Luke Hochevar

Luke Hochevar’s horrible season ends with 10-run inning


Despite sporting a 7-13 record and a 5.36 ERA, Luke Hochevar got a vote of confidence from the Royals’ organization earlier this month. He’s responded in classic Hochevarian fashion; he gave up 22 runs over 24 innings in his last four starts.

Hochevar’s season officially ended during the Indians’ 10-run fifth inning on Sunday. Hochevar didn’t give up all of the runs, but he was charged with nine in 4 2/3 innings, taking his ERA up to 5.73. It’s not the worst ERA in the majors — Ricky Romero came in at 5.76 — but considering that Kansas City’s Kauffman Stadium plays as a pitcher’s park, he rates as the AL’s least effective starter this year.

By Baseball-Reference’s ERA+. Hochevar’s season could end up rating the worst of any qualified starter since 2008. Tim Lincecum’s 2012 is actually worse right now (he’s at 68, the third worst mark since 2000), but the San Francisco park factor will likely be revised to something less extreme later on. Also, as rough as Lincecum’s season has been, he’s allowed just three unearned runs. Hochevar has allowed nine. Romero gave up six.

At least Hochevar can take solace that his season doesn’t rate as the worst in Royals’ history. The late Jose Lima went 5-16 with a 6.99 ERA in 32 starts for Kansas City in 2005.

The World Series broadcast schedule is announced

Getty Images

Major League Baseball just announced the broadcast schedule for both Games 6 and 7 (if necessary) of the NLCS and the entire World Series.

There are no surprises here. The World Series games are all on Fox. The pregame show starts at 7:30 and the games themselves start just after 8pm Eastern Daylight Time, regardless of whether it’s Chicago or Los Angeles representing the National League. For some reason Game five of the World Series, scheduled a week from Sunday if it comes to pass, starts seven minutes later than all of the other games. Maybe something super exciting will happen then.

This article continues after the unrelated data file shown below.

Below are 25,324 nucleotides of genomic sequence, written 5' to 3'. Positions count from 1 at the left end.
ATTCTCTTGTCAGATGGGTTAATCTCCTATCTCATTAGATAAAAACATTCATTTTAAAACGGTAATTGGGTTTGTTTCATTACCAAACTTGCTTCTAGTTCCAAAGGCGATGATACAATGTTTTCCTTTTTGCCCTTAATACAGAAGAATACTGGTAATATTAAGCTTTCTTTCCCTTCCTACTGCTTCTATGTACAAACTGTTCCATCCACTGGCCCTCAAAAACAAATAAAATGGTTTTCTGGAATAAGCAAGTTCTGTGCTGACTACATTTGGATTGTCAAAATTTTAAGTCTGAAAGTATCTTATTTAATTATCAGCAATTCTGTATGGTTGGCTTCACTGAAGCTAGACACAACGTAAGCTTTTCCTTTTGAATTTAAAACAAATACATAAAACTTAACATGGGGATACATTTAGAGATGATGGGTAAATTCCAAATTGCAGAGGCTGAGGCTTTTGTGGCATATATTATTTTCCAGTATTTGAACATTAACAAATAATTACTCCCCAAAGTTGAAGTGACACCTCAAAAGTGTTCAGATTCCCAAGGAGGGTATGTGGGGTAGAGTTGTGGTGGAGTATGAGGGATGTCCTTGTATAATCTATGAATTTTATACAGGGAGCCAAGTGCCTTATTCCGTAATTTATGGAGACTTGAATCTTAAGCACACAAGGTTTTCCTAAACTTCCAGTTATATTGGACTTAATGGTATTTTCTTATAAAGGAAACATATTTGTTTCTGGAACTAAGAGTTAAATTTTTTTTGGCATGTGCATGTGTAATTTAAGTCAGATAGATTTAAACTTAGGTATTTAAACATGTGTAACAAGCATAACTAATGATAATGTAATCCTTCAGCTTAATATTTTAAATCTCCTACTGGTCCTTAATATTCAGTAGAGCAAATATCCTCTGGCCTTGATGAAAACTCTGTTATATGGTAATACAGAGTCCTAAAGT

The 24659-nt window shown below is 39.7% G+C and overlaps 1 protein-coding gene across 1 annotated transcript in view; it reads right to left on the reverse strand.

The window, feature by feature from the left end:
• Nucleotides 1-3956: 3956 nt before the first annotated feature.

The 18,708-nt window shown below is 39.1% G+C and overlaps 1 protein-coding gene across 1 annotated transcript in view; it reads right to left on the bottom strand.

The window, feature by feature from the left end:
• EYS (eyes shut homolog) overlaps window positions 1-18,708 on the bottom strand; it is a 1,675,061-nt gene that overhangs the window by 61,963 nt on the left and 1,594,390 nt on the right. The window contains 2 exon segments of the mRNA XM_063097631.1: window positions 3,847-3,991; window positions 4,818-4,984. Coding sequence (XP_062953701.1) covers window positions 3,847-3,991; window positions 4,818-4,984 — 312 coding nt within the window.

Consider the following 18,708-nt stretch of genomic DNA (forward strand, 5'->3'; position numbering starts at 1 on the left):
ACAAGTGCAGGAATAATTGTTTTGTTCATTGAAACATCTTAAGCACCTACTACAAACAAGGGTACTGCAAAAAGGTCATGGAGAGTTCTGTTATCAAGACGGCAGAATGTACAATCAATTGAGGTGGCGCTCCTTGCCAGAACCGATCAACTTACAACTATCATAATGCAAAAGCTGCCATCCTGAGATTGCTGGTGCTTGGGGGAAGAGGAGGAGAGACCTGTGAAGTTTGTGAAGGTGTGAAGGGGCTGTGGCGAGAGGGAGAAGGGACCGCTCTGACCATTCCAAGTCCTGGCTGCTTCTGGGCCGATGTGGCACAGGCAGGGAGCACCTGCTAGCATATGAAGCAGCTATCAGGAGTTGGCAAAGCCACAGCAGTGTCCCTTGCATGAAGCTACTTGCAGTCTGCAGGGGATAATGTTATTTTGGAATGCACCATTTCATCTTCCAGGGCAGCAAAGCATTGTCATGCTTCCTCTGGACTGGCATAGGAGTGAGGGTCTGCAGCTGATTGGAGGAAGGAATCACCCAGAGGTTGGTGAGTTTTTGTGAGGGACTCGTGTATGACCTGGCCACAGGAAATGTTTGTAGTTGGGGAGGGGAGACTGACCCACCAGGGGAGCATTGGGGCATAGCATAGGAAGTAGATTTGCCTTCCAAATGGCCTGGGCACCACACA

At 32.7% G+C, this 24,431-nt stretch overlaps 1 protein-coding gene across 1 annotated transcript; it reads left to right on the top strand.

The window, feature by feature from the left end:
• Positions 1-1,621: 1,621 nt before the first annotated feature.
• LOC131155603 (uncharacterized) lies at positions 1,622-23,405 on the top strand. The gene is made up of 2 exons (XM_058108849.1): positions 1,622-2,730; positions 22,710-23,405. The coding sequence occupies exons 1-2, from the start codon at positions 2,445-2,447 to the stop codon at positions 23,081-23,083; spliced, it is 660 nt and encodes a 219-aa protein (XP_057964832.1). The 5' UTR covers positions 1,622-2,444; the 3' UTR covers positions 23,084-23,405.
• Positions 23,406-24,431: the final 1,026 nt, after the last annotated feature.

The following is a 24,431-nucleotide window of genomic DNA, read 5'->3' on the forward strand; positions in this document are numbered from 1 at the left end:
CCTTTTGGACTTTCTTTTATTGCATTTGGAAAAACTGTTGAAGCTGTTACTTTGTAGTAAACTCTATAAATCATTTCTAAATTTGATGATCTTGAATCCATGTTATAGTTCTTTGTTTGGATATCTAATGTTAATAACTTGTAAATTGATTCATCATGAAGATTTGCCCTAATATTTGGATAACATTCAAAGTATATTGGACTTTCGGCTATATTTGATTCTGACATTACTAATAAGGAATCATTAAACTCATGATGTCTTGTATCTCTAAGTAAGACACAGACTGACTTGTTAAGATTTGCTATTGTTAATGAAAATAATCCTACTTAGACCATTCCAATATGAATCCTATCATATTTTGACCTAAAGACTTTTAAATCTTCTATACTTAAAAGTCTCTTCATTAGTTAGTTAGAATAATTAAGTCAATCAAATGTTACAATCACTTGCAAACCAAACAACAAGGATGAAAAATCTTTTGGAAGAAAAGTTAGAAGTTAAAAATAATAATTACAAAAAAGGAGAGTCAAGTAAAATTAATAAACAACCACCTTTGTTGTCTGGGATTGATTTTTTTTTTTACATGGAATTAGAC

Red Sox sports medicine director says David Ortiz “was essentially playing on stumps”

BOSTON, MA - OCTOBER 1: David Ortiz #34 of the Boston Red Sox tips his helmet to the crowd as he exits the game after he singled during the fifth inning against the Toronto Blue Jays at Fenway Park on October 1, 2016 in Boston, Massachusetts. (Photo by Rich Gagnon/Getty Images)
Getty Images

David Ortiz had a whale of a final season with the Red Sox. It was so good that he was asked, many, many times, if he was thinking of reversing his retirement decision and coming back for 2017. Ortiz always said no, he was still retiring, occasionally making mention of his aching feet and the physical grind his 40-year-old body was undergoing.

We now know just how much of a grind it was. Indeed, it was extreme. We know this because Dan Dyrek, the Red Sox’ coordinator of sports medicine services, tells it to Rob Bradford of WEEI. Dyrek says that the injuries to Ortiz’s feet, which were often referred to as achilles tendon problems, were way, way more complicated than that, affecting every muscle, bone and tendon in his feet in chain reaction fashion. Dyrek:

“He was essentially playing on stumps. Instead of having this nice, flexible, foot, ankle, calf mechanism to act as a shock absorber, he was playing on stumps. And you can do that for only so long. He was in warrior mode trying to play through this. Once we diagnosed him and saw what was going on and started explaining things to him, there was actually a sense of relief because now he had an explanation of what he was in such excruciating pain.”

That Ortiz was able to even walk through what Dyrek describes is pretty amazing. That he was able to put up a near-MVP season with all of that pain is incredible.